Contributions of Dung Arthropods to Sustainable Pest Management in Rangeland Systems of the Northern Great Plains

Project Overview

Project Type: Graduate Student
Funds awarded in 2015: $9,994.00
Projected End Date: 12/31/2016
Grant Recipient: South Dakota State University
Region: North Central
State: South Dakota
Graduate Student:
Faculty Advisor:
Jonathan Lundgren
South Dakota State University


  • Animals: bovine


  • Pest Management: contributions of dung arthropods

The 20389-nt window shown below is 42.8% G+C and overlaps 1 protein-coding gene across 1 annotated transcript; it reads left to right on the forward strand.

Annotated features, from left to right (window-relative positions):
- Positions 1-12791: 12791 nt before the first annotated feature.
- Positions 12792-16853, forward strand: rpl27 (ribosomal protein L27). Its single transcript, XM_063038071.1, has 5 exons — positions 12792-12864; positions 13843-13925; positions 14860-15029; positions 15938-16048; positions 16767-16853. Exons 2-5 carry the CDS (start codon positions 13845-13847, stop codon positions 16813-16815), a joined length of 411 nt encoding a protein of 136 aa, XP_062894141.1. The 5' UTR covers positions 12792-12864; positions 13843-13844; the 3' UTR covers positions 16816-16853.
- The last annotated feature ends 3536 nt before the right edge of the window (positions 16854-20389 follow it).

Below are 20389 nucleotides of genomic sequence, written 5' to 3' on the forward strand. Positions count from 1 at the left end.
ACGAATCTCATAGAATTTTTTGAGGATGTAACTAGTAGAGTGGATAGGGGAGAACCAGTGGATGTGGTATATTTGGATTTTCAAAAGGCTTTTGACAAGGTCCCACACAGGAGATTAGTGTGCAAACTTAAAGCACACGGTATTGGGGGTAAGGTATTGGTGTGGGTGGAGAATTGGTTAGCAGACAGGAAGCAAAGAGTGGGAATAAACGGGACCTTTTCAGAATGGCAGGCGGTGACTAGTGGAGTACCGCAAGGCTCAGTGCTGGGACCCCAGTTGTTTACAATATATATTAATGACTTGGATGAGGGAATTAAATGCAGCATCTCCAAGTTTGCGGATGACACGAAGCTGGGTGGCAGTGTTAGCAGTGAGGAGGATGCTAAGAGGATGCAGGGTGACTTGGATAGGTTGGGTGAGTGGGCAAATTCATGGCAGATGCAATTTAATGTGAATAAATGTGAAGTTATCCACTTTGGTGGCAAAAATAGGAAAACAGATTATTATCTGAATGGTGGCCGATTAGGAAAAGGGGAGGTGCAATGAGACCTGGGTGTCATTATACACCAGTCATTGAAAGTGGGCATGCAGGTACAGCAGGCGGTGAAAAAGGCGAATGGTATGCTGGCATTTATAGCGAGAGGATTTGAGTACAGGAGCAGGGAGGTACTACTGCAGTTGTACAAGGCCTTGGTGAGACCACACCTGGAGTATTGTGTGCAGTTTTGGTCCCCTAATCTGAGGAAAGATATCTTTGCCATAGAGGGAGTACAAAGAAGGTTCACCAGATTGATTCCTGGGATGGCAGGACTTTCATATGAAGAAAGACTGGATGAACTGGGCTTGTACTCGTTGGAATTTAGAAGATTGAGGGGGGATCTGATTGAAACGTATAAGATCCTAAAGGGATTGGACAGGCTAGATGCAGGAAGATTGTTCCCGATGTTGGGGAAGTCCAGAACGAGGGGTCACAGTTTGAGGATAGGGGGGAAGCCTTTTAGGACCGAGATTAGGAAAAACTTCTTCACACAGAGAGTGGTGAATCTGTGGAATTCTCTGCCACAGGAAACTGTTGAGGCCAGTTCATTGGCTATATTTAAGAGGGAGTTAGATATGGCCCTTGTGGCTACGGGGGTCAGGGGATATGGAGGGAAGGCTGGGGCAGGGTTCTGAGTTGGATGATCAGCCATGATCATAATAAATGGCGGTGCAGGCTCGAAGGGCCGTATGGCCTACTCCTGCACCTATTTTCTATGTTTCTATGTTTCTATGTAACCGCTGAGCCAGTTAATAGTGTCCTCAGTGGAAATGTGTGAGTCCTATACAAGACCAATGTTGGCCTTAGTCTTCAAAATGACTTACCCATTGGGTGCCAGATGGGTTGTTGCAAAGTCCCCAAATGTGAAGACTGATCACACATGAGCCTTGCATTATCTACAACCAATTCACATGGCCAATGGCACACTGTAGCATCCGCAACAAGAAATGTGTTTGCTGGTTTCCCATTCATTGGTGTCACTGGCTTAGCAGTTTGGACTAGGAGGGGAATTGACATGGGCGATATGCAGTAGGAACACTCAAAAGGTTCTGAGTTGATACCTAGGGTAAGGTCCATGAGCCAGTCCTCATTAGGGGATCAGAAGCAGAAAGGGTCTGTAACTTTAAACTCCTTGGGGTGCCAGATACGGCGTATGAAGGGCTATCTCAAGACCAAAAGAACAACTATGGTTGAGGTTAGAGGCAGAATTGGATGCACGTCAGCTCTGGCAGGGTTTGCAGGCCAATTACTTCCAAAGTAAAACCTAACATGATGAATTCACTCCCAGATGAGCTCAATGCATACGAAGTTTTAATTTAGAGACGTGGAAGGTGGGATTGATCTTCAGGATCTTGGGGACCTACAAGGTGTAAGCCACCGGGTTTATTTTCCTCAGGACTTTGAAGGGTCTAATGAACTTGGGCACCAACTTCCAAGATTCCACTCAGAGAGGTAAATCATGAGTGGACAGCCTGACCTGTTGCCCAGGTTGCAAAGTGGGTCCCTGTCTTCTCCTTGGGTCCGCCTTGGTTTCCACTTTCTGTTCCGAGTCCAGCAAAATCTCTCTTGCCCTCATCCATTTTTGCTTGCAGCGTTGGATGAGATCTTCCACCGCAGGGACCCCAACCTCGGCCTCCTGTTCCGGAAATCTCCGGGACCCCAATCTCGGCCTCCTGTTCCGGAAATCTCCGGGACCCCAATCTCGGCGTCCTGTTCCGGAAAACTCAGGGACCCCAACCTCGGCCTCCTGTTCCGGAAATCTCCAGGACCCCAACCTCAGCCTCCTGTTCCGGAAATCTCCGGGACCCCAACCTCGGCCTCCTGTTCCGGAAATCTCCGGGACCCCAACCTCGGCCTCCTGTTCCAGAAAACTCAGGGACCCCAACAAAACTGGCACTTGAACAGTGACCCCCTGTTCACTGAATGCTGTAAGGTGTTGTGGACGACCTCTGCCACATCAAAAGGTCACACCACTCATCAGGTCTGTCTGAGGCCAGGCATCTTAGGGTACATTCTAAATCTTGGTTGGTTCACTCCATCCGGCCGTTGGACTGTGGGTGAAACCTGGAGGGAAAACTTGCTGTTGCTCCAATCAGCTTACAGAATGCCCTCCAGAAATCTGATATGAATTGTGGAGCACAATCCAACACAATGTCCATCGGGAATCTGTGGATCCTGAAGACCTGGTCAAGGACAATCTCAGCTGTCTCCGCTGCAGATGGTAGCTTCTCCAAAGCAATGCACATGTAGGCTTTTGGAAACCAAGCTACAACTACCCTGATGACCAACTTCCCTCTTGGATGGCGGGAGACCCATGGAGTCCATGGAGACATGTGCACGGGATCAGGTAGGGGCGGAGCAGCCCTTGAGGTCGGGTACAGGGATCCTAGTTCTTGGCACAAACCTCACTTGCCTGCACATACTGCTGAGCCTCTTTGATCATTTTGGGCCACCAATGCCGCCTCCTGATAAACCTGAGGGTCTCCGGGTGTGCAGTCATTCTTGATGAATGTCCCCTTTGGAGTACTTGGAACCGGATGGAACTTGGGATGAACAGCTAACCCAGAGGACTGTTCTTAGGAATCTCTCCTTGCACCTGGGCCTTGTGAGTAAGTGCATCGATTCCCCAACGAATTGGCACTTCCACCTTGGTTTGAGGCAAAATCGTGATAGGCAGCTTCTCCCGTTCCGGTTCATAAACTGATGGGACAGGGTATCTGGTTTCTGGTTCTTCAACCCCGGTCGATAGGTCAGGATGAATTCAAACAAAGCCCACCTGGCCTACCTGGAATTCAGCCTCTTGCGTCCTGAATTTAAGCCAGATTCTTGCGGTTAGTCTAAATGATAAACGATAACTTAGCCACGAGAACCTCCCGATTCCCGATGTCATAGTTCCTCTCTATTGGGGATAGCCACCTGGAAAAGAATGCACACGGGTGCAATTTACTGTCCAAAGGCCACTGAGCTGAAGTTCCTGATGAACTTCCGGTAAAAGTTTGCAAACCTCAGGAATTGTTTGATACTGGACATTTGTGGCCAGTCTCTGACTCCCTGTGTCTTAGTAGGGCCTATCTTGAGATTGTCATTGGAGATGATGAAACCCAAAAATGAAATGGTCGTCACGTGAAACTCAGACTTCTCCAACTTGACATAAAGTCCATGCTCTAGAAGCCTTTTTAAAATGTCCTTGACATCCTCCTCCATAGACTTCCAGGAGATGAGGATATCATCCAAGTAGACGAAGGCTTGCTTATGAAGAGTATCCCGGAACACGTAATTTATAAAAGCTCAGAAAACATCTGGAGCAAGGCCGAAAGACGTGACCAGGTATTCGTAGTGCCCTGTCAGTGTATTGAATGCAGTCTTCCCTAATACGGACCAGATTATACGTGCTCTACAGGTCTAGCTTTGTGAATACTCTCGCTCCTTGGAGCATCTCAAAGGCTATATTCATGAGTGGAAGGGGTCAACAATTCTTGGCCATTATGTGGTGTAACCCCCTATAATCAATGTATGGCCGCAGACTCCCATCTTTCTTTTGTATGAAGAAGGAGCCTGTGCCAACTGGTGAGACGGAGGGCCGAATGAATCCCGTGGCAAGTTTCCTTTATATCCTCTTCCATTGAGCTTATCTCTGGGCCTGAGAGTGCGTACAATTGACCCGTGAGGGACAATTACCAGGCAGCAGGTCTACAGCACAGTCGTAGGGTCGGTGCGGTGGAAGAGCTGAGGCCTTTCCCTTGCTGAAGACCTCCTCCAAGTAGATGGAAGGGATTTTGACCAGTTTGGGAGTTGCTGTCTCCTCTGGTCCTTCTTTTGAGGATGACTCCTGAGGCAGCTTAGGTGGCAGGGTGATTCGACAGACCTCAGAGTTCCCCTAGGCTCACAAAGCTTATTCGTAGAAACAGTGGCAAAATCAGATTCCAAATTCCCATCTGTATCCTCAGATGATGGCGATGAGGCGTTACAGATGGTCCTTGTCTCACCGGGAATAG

Cattle grazing operations are an important industry throughout the world and a vital component of the economy of the Northern Great Plains. Rangeland management is important to ensure that cattle grazing remains not only profitable but also environmentally sustainable. Conventionally managed rangeland systems that practice continuous grazing and repeated applications of chemicals such as avermectins pose a risk to the continuing productivity of rangelands. These practices have ecological consequences, primarily to the arthropod community that inhabits cattle dung pats. This diverse community works together to recycle dung pats and make the nutrients in dung accessible to the surrounding plant community, an essential role in the functionality of rangelands. The research within this thesis describes the influence of management systems on the dung arthropod community across eastern South Dakota. This community is represented by 172 morphospecies represented by 14 orders of arthropods that inhabit dung pats. We have gained an understanding of the community’s response to dung pat age and their contribution to the degradation of dung within pastures. A dung arthropod community with lower abundance, species richness and diversity will result in a dung pat takings 33-38 days longer to breakdown than pats accessed by an intact arthropod community. The management system strongly influenced the arthropod community and use of continuous grazing and avermectin parasiticides resulted in a disruption of arthropods living in dung. These conventional practices resulted in a lower number of beneficial predators, higher abundances of pest maggot species, and most notably; a decreased in abundance and diversity of dung beetles relative to management systems that used high density, rotational grazing and no avermectins. Dung beetles are keystone species within the dung fauna and their colonization of dung pats is essential for a complete community structure to occur within a pasture’s dung pats.  Future research should continue to implement system level changes to a pasture over multiple grazing seasons and observe the changes in the dung arthropod community as well as economics of the management changes.